*Adivasi Girls Stunning Ramp Walk at Raipur Global Queen Tribal Award Programme
For the first time, the capital city of Raipur in Chhattisgarh witnessed the Global Queen Tribal Award programme. Its aim was to showcase tribal beauty in tribal dresses and costumes.
Tribal dresses are a personification of two words- bold and beautiful. From striking prints to electric colours, these were used by tribal girls who excellently participated in the programme, highlighting their varied cultures, from different areas of the country- India.
When these beautiful Adivasi girls walked on the ramp, Jharkhand’s beauty queen Pooja Lakra caught the attention of the audience.” She looks amazingly smart when she eyes the cameras”, commented Dhikhar Mundu, a film-maker in the making who was present there.
Mundu told JharkhandStateNews that he had never ever watched fashion show of tribal girls. “ One was carrying peacock leaf, another cock’s feather. Another one had tattoos on her hands. Yet another carried coin garland,” he pointed out on phone.
Famous Gond tribal beauty Balod Parwati Korram was spotted wearing traditional hard tempest.” Since our ( Gond)ancestors were hunters, archery type tattoos were tradition. We get arrow shaped tattoos done on our body with a sense of pride”, Korram is quoted having said in a report published in Bhaskar.com.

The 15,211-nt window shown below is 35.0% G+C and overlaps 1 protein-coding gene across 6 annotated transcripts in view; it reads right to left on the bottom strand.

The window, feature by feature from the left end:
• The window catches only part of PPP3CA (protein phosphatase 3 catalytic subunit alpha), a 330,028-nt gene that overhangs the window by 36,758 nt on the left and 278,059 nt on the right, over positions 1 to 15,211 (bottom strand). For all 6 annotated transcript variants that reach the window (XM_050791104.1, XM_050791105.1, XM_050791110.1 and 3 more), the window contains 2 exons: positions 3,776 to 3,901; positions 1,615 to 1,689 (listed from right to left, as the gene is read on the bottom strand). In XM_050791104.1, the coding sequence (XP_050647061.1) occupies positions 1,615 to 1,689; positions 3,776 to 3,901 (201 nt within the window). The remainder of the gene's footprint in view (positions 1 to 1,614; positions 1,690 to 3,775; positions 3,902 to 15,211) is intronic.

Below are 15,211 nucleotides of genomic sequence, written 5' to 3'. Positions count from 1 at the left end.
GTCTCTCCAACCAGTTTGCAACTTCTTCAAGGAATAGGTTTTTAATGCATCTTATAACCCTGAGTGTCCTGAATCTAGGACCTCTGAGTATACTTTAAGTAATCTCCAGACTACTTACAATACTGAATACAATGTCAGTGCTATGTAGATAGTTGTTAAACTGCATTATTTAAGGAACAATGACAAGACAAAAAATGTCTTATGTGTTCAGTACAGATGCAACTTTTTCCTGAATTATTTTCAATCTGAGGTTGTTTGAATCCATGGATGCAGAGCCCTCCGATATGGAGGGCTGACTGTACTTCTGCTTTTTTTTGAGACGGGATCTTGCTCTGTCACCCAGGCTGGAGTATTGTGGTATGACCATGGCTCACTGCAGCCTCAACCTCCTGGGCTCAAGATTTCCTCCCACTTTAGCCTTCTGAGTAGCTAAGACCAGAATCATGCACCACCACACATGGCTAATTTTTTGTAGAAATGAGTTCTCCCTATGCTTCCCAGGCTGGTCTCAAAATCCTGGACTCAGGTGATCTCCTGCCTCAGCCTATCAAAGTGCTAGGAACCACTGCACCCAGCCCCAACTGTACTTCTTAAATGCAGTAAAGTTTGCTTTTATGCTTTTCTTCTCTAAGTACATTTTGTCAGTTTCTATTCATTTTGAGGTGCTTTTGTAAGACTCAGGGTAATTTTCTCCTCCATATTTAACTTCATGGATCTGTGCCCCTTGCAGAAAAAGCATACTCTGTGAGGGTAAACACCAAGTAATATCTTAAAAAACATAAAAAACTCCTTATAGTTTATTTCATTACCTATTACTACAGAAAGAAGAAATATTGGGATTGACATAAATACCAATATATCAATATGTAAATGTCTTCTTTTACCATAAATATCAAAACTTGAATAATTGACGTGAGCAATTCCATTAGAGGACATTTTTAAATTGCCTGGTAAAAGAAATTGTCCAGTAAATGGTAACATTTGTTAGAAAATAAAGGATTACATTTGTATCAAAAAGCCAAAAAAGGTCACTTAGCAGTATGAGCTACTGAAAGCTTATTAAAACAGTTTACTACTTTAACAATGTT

Two organisers - Dr Chddatmika Khatua and Dilip Mohanty- informed that the programme was aimed at boosting self-confidence among tribal girls and providing a platform to move forward with a sense of pride.” Our effort is meant to promote tribal girls so that they can present their culture before the world.”
Several rounds of walks on the ramp in traditional tribal costumes were held and then winners were selected. Haryana-based Suman walked in traditional Hariyanwi dress and tried to exhibit impartiality and discrimination suffered by girls.
Jharkhand-based Pooja Lakra was declared victorious. She was given Rs 51,000 cash award.
Now, organisers informed that there is a plan to organise fashion show of girls from indigenous tribal communities of 162 countries.
A random interview conducted among girl participants from Sarguja, Bastar, and Rajanandgaon brought to light that their costumes, tattoos and jewelleries were made of natural products such as wood and fowl.
Notably,the craze to wear these products by tribal girls was as much as other non-tribals have for gold and diamond.